Axis Communications continues its tradition of customer-centric solutions

March 30, 2023
Security veteran Fredrik Nilsson discusses how 2023 ISC West event will showcase full range of technologies and services

It has been a busy two years at Axis Communications. There have been several new Axis Experience Centers opened around the country. These state-of-the-art technology solutions facilities recently welcomed clients in Manhattan, the Minneapolis/St. Paul metroplex and Houston. Other locations include Boston, Chicago, Dallas, Fort Lauderdale, Los Angeles, San Jose and Washington D.C, along with several around the globe. Then there are the myriad technology partnerships that have emerged as well, including those with Genetec, Pedestal Pro, SecuriThings,, Wasabi and BriefCam to name but a few.

When the Swedish security manufacturer saw Canon buy a majority stake in the company (2018) after Canon had added VMS powerhouse Milestone to the portfolio (2015), suddenly Axis was a lead player in one of the security industry’s most dynamic enterprises. Axis was now in a position to substantially expand its sphere of influence beyond video cameras to edge video network devices, access control, and network audio devices for the physical security and video surveillance industries. There is also advanced analytics and IoT technology being driven by other collaborative efforts.

Through it all, Axis Communications Vice President for the Americas, Fredrik Nilsson, has either shepherded or spearheaded many of the missions of providing clients with cutting-edge technology. I was fortunate to speak to Fredrik prior to the ISC West kickoff about the Axis roadmap and how they see the future.

Steve Lasky: You're probably busier than ever as Axis has experienced the previous mergers and acquisitions and is now driving new partnerships. But you have also been opening new solution centers around the country over the last several months. Tell us a little bit about the newest ones that have opened. What are the solution labs all about and what's the mindset for opening these around the country?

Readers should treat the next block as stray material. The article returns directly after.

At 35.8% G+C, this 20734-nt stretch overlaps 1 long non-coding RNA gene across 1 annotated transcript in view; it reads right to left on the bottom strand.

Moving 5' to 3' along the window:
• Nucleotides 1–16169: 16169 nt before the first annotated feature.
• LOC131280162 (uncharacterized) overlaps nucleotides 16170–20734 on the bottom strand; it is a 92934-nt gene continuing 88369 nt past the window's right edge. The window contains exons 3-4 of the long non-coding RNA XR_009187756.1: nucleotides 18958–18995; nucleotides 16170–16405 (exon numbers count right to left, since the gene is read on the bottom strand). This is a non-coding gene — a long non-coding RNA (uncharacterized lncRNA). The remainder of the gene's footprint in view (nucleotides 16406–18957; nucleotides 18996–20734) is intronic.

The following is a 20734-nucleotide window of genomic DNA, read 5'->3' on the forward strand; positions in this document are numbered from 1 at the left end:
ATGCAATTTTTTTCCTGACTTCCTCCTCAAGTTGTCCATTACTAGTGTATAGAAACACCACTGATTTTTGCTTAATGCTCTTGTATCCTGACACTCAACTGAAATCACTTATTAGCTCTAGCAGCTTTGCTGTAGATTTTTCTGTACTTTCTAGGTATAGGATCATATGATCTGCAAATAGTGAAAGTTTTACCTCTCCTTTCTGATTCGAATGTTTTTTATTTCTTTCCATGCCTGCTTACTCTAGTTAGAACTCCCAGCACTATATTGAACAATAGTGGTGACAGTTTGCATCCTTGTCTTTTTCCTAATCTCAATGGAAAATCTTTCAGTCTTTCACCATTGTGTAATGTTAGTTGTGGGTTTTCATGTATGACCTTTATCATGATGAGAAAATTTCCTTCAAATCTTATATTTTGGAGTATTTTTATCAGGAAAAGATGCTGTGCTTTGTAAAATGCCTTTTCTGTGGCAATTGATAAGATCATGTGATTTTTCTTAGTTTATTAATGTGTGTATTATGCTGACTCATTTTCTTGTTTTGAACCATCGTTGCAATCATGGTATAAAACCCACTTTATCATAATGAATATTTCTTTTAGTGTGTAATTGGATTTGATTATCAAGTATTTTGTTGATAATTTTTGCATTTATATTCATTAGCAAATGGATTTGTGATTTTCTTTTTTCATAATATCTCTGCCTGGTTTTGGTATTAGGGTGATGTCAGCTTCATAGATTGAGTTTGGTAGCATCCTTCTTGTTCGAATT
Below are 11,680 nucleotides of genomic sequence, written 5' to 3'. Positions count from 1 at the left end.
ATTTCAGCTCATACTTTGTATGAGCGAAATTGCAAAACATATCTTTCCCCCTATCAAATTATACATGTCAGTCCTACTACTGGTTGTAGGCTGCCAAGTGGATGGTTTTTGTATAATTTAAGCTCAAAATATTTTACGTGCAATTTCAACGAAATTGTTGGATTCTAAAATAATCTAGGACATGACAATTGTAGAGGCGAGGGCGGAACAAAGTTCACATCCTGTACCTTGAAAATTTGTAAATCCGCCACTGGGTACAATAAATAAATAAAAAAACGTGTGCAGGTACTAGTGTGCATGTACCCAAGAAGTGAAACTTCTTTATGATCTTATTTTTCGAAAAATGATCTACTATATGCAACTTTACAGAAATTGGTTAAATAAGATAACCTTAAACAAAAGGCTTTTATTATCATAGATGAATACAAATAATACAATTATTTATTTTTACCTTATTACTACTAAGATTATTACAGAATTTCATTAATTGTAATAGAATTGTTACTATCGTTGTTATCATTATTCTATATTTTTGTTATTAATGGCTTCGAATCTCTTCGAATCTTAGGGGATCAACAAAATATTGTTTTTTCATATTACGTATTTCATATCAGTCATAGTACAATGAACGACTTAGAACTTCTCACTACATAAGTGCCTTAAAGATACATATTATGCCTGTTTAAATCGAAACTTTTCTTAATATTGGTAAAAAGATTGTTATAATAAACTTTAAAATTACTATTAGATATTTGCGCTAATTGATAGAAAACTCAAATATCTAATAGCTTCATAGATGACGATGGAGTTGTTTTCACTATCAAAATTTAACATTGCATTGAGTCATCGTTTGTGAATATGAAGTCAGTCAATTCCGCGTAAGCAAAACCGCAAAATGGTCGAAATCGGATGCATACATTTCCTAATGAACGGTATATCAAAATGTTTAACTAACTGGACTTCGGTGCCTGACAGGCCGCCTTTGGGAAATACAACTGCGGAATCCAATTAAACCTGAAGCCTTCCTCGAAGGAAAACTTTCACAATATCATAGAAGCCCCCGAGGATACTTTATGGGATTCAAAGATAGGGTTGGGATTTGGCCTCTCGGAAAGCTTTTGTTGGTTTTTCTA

Fredrik Nilsson: Great question. This is a journey that we started back in 2015 and we had a mantra of getting closer to the customers. We had also grown a lot by that point, so we needed to change our organization. We created here in the U.S. what we call the "business areas" that were self-sustaining units close to the customer and used  those Experience Centers as a base for them to interact with the customers. We had one here in Chelmsford outside of Boston, back in 2010 when we opened our offices here. We soon realized that a lot of people in North America don't necessarily want to jump on a flight, fly six hours and then drive an hour outside of Boston to see what kind of solutions we have. So, we decided to get closer to the customers and build out teams around those and Experience Centers.

We built out six in the U.S., one in Canada, and one in Latin America over the next couple of years up until 2019. Those got great reviews from our customers, both our end-user partners and system integrators, as well as our technology partners such as Genetec, Milestone, et cetera.  We call them Experience Centers because it's not an office. This is a customer-facing Experience Center where our partners can come in and collaborate around solutions, spending time testing different cameras. We have cameras that we can access from across the globe. We have a lot of cameras there, a couple of hundred in the center, some on the rooftop and the like. We can configure the way we want just to try different things out.

It drove a lot of trust. And of course, with that, a lot of business and revenue for us. Being a very growth-oriented company and long-term company, once we moved into COVID, we saw a lot of people decide to play it on the safe side and be at home. We thought that the world would get back to wanting to meet together and build a face-to-face relationship and trust. Especially with our complex technology that is geared towards saving and life and protecting property, it would be important to make the right decision. So, in the COVID situation, we decided instead of locking things down, which we did for a while and limiting ourselves to those eight access Experience Centers, we doubled down.

This is a great concept. Now when many {companies} are struggling with office space or real estate, let's take the opportunity for clients and partners to come to us. Over the last two years, we have opened up eight new facilities, including Minneapolis, and New York and we have Atlanta and a couple of other places in the works. These continue to be great differentiators to demonstrate the Axis value and provide people with the Axis experience. But it also builds that relationship and trust and drives us to use the technology to the absolute best extent we can together with our partners.